'It will enable the mentally ill to receive care within easy reach in our community and lessen the cost of transport to other institutions like Chainama'(Enrolled Nurse, Mumbwa).
In addition, it was indicated that mental health workers are in short supply in comparison with other types of health workers. It was thus suggested that integration would mean that there would be many more staff available for the management and treatment of mental disorders, as general health care workers would be able to attend to patients. This was most aptly revealed by the following two statements:
'All health care providers would receive training and will be ready to handle mental illness cases in the community and at health centre level, so there would be many more staff available'(Clinical Officer, Psychiatry, Mumbwa) and
'Patients will be receiving professional case management from all health workers'(Environmental Health Technologist, Mumbwa).
The rationale behind this was summarised by one participant as follows:
'Primary health care system is the only health framework can bring health as close as possible to the communities'(Registered Mental Health Nurse, Lusaka).
There was also widespread agreement that integration would aid better detection and management of mental health problems because less people would go to Chainama mental hospital, and Chainama would be less congested and overcrowded. This would ensure that those patients who are admitted to the main mental hospital, would receive better and more comprehensive care. Many respondents indicated that integration will create "less congestion at Chainama Hospital" as "'People with simple mental illness could be handled within the clinic instead of sending them to Chainama'(Clinical Officer, General, Lusaka).
The issue of stigma and discrimination appeared to be prominent in many participants' responses around integration of mental health into primary health care. Numerous respondents who supported integration stated that stigma would be reduced if people with mental health problems were treated at primary health care units. It was not uncommon to hear statements such as "once integrated they come out of stigma"(Enrolled Nurse, Lusaka) and integration would "lessen stigma"(Clinical Officer, General, Lusaka)) and "reduce negative attitudes"(Enrolled Nurse, Mumbwa). It was suggested that stigma would be reduced because people would start to "regard mental illness as a disease like any other because they would be treated in the same facility just like any other patient"(Registered General Nurse, Mumbwa). Furthermore, one respondent indicated:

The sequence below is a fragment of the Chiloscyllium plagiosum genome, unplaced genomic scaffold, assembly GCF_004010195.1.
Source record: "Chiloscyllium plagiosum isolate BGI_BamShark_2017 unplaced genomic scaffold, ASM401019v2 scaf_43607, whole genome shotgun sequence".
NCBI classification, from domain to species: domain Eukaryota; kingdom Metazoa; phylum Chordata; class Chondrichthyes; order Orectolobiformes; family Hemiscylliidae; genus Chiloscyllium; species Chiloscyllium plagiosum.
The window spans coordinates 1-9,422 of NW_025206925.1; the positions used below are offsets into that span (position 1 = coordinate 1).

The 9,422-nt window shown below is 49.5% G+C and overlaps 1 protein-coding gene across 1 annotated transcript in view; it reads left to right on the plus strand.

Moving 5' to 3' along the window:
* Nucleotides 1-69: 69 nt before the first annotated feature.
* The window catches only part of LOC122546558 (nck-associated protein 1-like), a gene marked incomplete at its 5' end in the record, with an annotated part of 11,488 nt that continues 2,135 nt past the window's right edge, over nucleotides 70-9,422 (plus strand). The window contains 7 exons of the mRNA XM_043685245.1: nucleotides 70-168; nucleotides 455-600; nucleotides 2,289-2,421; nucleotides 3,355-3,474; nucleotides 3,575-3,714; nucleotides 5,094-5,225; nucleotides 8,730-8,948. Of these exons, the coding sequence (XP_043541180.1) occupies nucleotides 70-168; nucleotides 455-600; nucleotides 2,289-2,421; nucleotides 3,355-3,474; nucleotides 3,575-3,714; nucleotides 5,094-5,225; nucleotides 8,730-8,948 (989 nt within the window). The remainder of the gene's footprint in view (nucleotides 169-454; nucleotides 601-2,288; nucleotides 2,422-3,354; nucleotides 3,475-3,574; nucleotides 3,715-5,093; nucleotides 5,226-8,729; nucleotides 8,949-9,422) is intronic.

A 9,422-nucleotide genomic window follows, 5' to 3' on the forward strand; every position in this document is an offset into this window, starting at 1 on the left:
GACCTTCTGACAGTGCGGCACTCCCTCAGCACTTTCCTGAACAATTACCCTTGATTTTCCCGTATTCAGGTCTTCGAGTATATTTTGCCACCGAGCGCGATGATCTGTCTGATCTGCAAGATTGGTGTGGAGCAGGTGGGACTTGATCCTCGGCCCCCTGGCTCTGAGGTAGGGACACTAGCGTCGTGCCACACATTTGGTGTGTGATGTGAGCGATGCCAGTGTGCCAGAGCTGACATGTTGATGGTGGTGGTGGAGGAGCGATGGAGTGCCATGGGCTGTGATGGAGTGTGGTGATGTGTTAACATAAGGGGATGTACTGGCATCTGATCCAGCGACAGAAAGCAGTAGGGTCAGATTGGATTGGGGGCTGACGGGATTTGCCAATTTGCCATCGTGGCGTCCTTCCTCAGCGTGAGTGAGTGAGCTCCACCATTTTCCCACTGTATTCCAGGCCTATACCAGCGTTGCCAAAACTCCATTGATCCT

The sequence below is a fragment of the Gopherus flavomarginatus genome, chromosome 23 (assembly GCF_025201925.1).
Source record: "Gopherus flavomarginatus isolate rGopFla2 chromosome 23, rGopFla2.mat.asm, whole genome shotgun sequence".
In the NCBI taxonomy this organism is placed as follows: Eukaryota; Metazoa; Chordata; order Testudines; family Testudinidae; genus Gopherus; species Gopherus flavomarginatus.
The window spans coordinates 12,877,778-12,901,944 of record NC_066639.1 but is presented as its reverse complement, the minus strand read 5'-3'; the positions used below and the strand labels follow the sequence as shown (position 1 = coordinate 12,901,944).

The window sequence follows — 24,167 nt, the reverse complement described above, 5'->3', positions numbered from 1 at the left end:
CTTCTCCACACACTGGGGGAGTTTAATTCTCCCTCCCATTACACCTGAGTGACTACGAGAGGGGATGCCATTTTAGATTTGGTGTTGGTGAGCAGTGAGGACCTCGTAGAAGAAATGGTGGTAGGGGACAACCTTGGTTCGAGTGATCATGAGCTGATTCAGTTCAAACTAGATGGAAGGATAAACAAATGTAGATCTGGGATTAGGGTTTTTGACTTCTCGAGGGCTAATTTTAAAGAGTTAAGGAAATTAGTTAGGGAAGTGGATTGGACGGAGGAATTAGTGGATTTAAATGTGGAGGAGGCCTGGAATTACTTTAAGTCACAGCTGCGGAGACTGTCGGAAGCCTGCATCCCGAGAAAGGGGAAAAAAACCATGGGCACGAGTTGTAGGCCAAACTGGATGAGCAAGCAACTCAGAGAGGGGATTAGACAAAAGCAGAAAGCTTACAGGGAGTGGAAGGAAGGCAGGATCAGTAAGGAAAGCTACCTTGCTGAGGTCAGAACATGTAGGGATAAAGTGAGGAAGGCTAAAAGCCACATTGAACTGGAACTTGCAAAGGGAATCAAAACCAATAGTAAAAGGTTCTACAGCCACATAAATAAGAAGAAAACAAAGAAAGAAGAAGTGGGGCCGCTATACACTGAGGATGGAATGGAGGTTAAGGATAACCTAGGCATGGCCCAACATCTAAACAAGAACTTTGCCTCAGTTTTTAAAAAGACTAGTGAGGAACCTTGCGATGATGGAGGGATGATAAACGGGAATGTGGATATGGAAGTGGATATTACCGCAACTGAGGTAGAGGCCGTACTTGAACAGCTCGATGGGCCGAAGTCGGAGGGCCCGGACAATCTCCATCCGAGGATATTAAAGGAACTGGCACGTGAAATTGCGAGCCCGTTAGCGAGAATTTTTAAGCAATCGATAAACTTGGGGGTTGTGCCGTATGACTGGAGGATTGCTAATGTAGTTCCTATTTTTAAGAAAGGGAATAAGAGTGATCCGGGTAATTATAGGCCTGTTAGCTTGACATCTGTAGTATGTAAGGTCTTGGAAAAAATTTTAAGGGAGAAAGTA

'The community attitude will gradually change as they see mental patients are cared for and recover, rather than being locked away'.
Many respondents shared this view that stigma would be reduced as many people would be able to receive care within their communities, rather than being institutionalized far away in Chainama.
Numerous participants stated that the government has made a clear commitment to providing health care to the population at the primary health care level. Some respondents said that over and above the benefits of integration, people with mental health problems possess an intrinsic right to treatment at this level of care, just like any other person seeking help for a health problem. They thought that integration of mental health at primary health care level would serve to uphold the human rights that people with mental health problems are thus equally entitled to. As one respondent indicated when stating that he supported integration:
'Because mentally ill patients like any other patients deserve treatment and care from the primary health care system, in health centres'(Clinical Officer,General, Mumbwa).
This view was shared by another health care worker who stipulated:
'The patients are all important and need equal rights and attention as early as primary care level'(Enrolled Nurse, Mumbwa).
Indeed, many respondents spoke about how people with mental disorders have the "right to receive care at the primary level"(Enrolled Psychiatric Nurse, Lusaka), and the "right to care without segregation"(Environmental Technologist, Mumbwa).
Although respondents who were against integration were not asked directly why they held such attitudes, some of the reasons could be hypothesized based on respondents responses to other questions such as the one asking about the importance participants attached to integrating mental health into primary health care. As such, it seems that fear and negative attitudes towards people with mental disorders may underlie some health care providers reservations regarding integration. Table Table44 shows the degree to which respondents are comfortable to attend to or deal with patients with mental illness. The majority (68.4%) of health care providers interviewed admitted that they were extremely uncomfortable (19.8%) or uncomfortable (48.6%) attending to mentally ill people. Similarly, more than two thirds (62.1%) of the respondents indicated that they were either extremely uncomfortable (25.2%) or just uncomfortable (36.9%) dealing with mentally ill persons in general. Furthermore, as indicated in table table4,4, nearly half (44.1%) of respondents indicated that they find it hard to talk to someone with mental health problems, while 42.3% agreed that detention in a solitary place should be considered for people with mental illness. Also, more than two-thirds (67.5%) of the respondents strongly agreed (27.9%) or agreed (39.6%) with the notion that people with mental health problems should not be treated in the same health centre as general patients.